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February 28, 2023
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In Bell v. Baptist Health, the Eighth Circuit Court of Appeals stated that a transfer of job location or a transfer to a different department did not produce a material employment disadvantage, and therefore was not considered an “adverse employment action” for purposes of a doctor’s claim for gender-based discrimination.
Here, a female doctor alleged that a colleague male doctor screamed at her, made derogatory statements to her, ignored her statements to him, threw a used syringe at her, and threatened to report her. The female doctor reported some of these instances to the hospital administration, and shortly thereafter, filed a complaint with the EEOC alleging discrimination by the male doctor. In response, the hospital created a safety plan, under which the female doctor was to report if she felt unsafe working with the male doctor (or others) and the hospital would have someone step in to cover for her. The female doctor invoked this safety plan following an interaction with a second male doctor when she reported that she thought the male doctor was intoxicated during a procedure. The male doctor was required to take a breathalyzer test to disprove the allegations, and following the passing test the male doctor remarked that he would never work with the female doctor again. That same day, the female doctor was placed on administrative leave.
Several months later, the female doctor was offered the option to return to work and transfer to a different hospital location or to remain at the location where she previously had worked with the male doctors. The female doctor was also offered the option to transfer to a different department, which would again alleviate the need to work with the male doctors. Regardless of her choice, her duties, hours, and pay would have remained the same. However, the female doctor refused all options stating she did not want to work with the male doctors. She indicated that she should not have to change departments or work locations to avoid working with the male doctors and sued the hospital for sex discrimination and retaliation.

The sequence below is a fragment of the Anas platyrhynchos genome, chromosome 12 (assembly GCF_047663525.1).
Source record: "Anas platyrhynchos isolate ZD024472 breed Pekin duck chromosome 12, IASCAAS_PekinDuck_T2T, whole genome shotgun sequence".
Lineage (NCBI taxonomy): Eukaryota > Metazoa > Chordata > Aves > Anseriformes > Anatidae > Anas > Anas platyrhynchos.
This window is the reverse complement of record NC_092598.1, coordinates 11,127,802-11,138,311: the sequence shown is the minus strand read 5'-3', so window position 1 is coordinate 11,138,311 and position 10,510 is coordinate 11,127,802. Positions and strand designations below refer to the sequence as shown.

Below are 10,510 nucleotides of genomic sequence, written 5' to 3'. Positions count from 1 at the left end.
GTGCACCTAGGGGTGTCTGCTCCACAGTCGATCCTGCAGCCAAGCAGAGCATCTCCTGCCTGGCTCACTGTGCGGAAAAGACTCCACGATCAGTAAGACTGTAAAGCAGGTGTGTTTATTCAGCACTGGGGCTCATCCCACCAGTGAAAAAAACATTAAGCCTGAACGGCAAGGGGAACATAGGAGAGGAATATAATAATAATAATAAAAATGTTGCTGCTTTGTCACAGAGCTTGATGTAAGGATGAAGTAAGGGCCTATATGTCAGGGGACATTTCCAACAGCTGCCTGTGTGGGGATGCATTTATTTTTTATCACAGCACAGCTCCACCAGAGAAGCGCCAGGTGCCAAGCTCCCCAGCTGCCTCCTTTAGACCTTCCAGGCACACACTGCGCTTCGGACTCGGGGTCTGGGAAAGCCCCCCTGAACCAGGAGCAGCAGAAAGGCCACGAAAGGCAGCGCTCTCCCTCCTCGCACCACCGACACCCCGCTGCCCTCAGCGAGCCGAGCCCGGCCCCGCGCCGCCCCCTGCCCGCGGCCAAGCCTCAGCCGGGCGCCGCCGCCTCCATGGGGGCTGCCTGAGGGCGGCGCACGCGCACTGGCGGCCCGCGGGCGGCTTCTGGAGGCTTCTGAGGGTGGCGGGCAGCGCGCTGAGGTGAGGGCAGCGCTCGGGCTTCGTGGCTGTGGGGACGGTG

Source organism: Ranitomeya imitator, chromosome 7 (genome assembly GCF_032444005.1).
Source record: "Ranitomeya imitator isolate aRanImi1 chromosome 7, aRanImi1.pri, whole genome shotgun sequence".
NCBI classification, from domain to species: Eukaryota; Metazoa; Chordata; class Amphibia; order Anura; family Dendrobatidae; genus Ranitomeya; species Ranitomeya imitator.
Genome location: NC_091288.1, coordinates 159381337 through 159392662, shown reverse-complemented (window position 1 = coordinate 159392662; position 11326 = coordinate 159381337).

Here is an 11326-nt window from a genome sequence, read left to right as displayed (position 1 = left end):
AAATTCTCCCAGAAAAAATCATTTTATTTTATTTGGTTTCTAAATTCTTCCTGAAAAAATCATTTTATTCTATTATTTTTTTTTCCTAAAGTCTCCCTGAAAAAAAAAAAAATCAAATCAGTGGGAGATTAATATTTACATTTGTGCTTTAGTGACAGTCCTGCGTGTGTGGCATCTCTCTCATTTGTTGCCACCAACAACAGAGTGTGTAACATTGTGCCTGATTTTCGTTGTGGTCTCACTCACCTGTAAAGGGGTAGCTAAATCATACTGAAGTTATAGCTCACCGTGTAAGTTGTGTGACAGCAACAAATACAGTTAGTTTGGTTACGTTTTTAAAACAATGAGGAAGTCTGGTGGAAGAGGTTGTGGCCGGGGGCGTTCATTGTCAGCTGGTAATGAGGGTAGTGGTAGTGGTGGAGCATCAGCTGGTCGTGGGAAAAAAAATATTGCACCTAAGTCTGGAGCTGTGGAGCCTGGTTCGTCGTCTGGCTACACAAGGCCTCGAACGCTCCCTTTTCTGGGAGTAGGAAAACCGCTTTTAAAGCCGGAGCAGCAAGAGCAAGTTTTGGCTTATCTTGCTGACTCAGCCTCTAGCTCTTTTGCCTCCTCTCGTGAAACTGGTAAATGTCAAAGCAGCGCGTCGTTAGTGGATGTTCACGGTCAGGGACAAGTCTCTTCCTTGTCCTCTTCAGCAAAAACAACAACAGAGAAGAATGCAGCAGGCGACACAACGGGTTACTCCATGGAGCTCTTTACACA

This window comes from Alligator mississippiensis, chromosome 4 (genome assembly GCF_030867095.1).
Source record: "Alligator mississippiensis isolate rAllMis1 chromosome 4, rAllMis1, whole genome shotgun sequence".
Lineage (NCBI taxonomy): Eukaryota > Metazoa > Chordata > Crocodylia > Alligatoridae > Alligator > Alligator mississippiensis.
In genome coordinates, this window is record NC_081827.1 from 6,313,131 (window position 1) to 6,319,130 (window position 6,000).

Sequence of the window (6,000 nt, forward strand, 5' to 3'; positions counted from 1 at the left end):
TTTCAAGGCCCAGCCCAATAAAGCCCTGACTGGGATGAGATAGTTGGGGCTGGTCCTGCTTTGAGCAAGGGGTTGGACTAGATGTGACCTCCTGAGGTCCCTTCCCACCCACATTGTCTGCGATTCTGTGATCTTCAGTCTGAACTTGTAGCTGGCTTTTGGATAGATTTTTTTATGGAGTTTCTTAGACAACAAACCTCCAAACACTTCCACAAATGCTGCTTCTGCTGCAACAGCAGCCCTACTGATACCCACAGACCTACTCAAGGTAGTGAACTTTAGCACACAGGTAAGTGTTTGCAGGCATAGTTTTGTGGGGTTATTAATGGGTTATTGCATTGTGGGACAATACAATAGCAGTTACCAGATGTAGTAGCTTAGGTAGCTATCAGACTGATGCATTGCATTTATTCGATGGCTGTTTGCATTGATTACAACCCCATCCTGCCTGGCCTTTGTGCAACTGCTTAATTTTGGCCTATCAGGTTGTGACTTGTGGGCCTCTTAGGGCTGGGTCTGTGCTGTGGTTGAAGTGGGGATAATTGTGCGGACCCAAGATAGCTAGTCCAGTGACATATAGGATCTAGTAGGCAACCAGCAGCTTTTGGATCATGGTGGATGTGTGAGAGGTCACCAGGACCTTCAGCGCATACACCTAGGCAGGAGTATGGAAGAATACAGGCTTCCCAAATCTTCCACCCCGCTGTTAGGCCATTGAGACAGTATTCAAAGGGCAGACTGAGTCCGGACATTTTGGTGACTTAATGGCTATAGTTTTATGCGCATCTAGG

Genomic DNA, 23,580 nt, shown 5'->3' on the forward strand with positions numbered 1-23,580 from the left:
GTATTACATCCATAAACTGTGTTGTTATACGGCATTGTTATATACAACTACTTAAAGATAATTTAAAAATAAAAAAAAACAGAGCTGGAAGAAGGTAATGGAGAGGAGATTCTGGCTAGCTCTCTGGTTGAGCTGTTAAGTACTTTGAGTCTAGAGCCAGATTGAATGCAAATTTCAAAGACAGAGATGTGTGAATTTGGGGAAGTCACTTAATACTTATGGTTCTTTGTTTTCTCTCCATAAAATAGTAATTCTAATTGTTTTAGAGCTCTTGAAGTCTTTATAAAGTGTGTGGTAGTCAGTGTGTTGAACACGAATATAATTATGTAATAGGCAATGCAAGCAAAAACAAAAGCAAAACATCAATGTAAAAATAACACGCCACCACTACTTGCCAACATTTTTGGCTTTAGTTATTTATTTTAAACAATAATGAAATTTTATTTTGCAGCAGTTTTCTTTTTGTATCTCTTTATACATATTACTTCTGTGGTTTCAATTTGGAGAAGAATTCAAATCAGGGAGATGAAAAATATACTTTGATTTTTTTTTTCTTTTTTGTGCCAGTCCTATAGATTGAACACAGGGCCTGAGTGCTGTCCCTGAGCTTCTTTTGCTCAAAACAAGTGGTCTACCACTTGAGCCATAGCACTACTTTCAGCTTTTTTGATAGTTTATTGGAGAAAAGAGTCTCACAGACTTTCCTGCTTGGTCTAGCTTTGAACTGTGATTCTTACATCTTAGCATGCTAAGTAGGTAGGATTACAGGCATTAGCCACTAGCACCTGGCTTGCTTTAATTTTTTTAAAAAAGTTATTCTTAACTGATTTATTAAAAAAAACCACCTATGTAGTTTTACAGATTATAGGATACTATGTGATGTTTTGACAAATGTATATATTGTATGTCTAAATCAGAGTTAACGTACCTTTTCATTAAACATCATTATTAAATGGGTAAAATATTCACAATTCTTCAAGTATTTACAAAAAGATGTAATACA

Ultimately, the Eighth Circuit found that the female doctor did not suffer an adverse employment action. The court reasoned that the focus of what constitutes an adverse employment action is on the “material adversity,” stating that a materially adverse action is “one that might have dissuaded a reasonable worker from making or supporting a charge of discrimination.” This may include “termination, cuts in pay or benefits, and changes that affect an employee’s future career opportunities,” but “minor changes are not enough.” The transfers offered here would not produce a material employment disadvantage, nor would they have dissuaded a reasonable worker from making or supporting a claim of discrimination. Accordingly, the female doctor’s claims for sex discrimination and retaliation failed.
- Consult with legal counsel when initiating an offer to transfer an employee to a different department or different working location following a workplace complaint.
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